- The Link Between Hearing Loss and Cognitive Decline - February 26, 2024
- Conductive Hearing Loss: A Guide to Causes and Treatments - February 14, 2024
- A Guide to Protecting Your Hearing in Noisy Environments - February 5, 2024
Hearing loss has a direct association with many other health conditions. Physical conditions are associated with hearing loss, including cardiovascular disease, diabetes, and even the likelihood of accidents and serious falls. In addition to physical conditions, mental health issues are correlated with hearing loss, as well. Those who have untreated hearing loss are more likely to have depression, anxiety, and other emotional struggles.
Hearing loss is even related to cognitive issues, such as dementia. Many experts believe that untreated hearing loss makes it more difficult to carry on conversations, and that interpersonal confusion can spill over into other areas of cognition, as well. With all of these conditions related to hearing loss, health care is more important than ever. As if the connections with health and wellness issues were not enough, hearing loss even makes interactions with healthcare professionals more difficult. A recent study has found that older people who have untreated hearing loss are more likely to return for subsequent visits.
Why might that be? Let’s consider the following hypothetical scenario to understand what a doctor visit might be like for a person with hearing loss.
Hearing Loss in Health Care Environments
When a person with hearing loss engages with health care institutions, hearing ability is assumed all along the way. From the first moment of scheduling an appointment, it can be difficult to make the conversation with medical personnel clear enough to establish the cause of the visit.
When a nurse or other medical technician asks survey questions over the phone, it can be difficult to understand what is being asked. With the wrong information in the screening questions, it is possible to be scheduled with mistaken information from the start. Once a person with hearing loss arrives for a visit, the problem is only exacerbated by the healthcare environment.
Particularly in an emergency or urgent care environment, many other sounds can surround the person in need of care. Many triage stations are held in semi-public areas with nothing but a fabric curtain separating one “room” from the next. The sounds of machines and other voices can cause a din that makes conversations with the doctor even more confusing. The precision of questions from doctors and nurses can make it so that even one mistaken question leads down the wrong diagnostic path.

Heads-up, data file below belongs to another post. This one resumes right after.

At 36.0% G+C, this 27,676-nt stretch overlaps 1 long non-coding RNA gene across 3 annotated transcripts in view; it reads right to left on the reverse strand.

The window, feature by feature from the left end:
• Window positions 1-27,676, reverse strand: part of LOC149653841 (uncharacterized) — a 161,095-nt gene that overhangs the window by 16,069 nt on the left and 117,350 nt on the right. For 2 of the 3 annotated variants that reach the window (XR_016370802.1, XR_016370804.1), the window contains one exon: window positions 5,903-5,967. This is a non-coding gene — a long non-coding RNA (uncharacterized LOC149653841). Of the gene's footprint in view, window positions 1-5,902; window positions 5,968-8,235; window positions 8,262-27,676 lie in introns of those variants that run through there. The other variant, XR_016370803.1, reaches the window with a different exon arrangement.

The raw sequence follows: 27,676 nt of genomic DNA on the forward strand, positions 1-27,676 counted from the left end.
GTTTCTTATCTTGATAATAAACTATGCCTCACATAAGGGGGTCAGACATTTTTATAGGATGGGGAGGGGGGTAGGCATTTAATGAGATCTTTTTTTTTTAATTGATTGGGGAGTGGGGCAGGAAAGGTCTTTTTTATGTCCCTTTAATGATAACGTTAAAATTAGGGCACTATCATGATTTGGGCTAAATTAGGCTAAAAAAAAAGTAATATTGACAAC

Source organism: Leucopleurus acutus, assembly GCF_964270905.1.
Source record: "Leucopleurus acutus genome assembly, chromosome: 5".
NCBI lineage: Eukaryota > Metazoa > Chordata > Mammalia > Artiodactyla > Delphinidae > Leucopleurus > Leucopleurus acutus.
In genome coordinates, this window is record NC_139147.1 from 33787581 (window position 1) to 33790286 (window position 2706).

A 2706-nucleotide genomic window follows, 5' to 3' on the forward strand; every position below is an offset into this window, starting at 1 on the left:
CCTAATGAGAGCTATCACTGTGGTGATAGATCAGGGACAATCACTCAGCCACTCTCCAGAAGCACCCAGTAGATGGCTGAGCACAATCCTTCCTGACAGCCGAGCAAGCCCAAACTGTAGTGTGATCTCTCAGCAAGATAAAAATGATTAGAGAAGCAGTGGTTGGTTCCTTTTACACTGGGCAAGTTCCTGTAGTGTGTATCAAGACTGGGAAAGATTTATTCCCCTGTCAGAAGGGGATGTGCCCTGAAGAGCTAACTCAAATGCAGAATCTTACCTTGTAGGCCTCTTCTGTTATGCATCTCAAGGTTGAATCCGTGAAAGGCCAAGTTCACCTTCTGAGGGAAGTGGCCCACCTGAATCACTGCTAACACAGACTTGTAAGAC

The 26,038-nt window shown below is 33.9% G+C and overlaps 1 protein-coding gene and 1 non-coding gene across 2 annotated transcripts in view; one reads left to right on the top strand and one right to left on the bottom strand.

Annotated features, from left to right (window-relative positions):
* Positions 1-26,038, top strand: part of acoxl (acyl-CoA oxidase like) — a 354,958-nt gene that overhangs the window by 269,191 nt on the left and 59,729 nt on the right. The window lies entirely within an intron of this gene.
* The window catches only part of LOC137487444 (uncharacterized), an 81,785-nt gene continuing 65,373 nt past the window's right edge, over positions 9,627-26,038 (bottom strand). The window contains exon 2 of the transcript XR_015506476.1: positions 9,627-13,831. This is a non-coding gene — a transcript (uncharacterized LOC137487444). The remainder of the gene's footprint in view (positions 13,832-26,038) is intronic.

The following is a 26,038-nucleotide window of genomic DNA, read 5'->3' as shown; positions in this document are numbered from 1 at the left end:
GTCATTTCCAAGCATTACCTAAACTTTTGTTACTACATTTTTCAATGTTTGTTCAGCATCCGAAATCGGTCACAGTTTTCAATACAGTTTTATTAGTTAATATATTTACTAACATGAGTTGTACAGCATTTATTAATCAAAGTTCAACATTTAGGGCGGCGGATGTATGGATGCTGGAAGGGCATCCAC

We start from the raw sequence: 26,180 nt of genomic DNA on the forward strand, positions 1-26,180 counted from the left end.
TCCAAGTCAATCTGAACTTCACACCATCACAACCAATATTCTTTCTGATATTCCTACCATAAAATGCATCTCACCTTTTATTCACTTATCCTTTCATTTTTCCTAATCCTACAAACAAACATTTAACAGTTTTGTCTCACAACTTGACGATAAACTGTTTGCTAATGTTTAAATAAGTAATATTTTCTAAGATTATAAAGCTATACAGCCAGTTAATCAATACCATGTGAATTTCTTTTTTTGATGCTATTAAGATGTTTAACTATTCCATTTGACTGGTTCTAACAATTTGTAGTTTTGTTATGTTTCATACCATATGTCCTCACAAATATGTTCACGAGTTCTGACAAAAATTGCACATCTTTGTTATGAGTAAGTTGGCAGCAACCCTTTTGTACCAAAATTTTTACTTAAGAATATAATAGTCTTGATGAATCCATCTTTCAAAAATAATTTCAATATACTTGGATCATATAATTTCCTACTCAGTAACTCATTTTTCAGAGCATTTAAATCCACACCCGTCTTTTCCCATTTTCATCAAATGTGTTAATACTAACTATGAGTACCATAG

With these many communication problems in mind, it should come as no surprise that older people with hearing loss return for follow-up doctor appointments at higher rates than their counterparts who do not have hearing loss.
Improving Care for Hearing Impaired Patients
Although the above scenario is all too common among those with hearing loss or impairment, there are steps that you can take as an advocate for someone in this position. First, it is important to disclose hearing loss as early in the process as possible. Beginning with the first diagnostic phone call, make it clear to the nurse or medical technician that hearing loss might be getting in the way of these question-and-answer sessions.
Once that information has been disclosed, you will likely need to continue disclosing hearing loss at each step along the way. Getting diagnostic questions in writing can be very helpful, making sure communication is clear and thorough. Any time that information can be supplied in writing, it is best to review that information carefully to make sure treatment instructions are clear. Finally, for those with serious impairment requiring interpretation, ASL and other translators are available through the hospital or doctor office at your request.
Although these accommodation strategies can be helpful for someone with hearing loss, the only durable solution is to seek treatment. The first step to pursue is a hearing test to fully diagnose your hearing needs. With that assessment in place, we can recommend a range of hearing aids tailored to your hearing profile and lifestyle needs. These aids come in a remarkable range of features, styles, and functions, and you might be surprised how far these devices have advanced since the last time you checked. Not only can these units improve your experience in health care environments, but they can also improve your general wellbeing in other contexts, as well.